Industrial equipment is expensive. It’s also big, designed to last, and often complex. When you add all those factors together you begin to realize just how much is at stake when it comes to upgrading your facility. It’s too easy to overlook some important aspects of the decision that can lead to regret for years to come.
The list below is designed to help you think about any upcoming purchases in a mindful way to reduce the chance of buyer’s remorse and increase the likelihood of a successful upgrade. It’s by no means a complete list, but it should help you get on your way.
Will the new industrial equipment fit?
While it’s always a good idea to make sure you have the physical space for any new equipment, there’s more to ensuring a good fit than measuring W x H x D. Consider other questions like
Are my current utilities sufficient to run this equipment?
Will I need to upgrade security?
What are the safety requirements to keep my staff protected?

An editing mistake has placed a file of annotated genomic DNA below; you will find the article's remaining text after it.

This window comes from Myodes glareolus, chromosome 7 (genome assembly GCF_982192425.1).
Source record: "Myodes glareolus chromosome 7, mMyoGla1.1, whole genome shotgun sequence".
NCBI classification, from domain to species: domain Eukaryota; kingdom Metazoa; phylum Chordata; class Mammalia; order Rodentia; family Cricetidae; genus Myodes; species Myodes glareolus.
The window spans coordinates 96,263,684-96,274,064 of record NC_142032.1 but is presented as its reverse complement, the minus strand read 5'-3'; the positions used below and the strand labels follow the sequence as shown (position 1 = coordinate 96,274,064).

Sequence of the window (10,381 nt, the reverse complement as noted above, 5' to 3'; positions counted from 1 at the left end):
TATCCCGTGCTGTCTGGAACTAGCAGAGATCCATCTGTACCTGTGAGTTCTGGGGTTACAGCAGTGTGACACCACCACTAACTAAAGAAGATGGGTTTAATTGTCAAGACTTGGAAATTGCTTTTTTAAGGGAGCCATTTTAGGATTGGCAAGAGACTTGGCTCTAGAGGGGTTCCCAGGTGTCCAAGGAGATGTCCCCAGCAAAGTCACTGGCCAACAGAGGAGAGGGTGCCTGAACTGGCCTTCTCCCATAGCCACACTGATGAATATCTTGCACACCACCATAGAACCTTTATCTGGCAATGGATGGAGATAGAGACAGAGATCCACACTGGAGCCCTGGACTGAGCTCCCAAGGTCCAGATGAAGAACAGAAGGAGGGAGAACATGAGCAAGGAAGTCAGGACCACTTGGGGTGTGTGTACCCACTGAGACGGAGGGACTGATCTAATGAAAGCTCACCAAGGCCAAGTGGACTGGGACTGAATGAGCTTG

Have I chosen the most efficient location for this equipment?
Upgrades come with significant costs and productivity ramifications. It doesn’t make sense to pull out legacy equipment in good working order simply because it wasn’t built in the age of connectivity. Many systems continue in good working order for decades; that’s why we use the term “industrial-strength” to define something that safeguards against failure.
Sourcing from PPE manufacturers for products related to the safety increased by almost 12,000%, according to recent data released by ThomasNet.com. (1) This included items like respirators, face masks, nitrile gloves, and hand sanitizer. Demand is expected to remain elevated as manufacturing tries to keep up with demand caused by the COVID-19 crisis.
Other areas of growth include in automation engineering services. This sector exceeded the anticipated growth of 6-9%. Actual sector growth was 16%. Robotic welding services also exceeded predictions, growing by 8%.
The benefits of automation have come to the fore in the wake of the pandemic and associated labor shortages, allowing manufacturers to optimize their plant efficiency and better utilize the human workforce available.
Thomas Index Q3 predictions include continued sustained sourcing activity for products related to PPE and other COVID-19 products. This includes plastic barriers, isopropyl alcohol, UV lamps, and cleaning products. Sourcing for farm equipment also increased as producers worked to keep up with food supply chain changes. Additionally, plastic injection molding services serving both the medical and food and beverage markets have increased.
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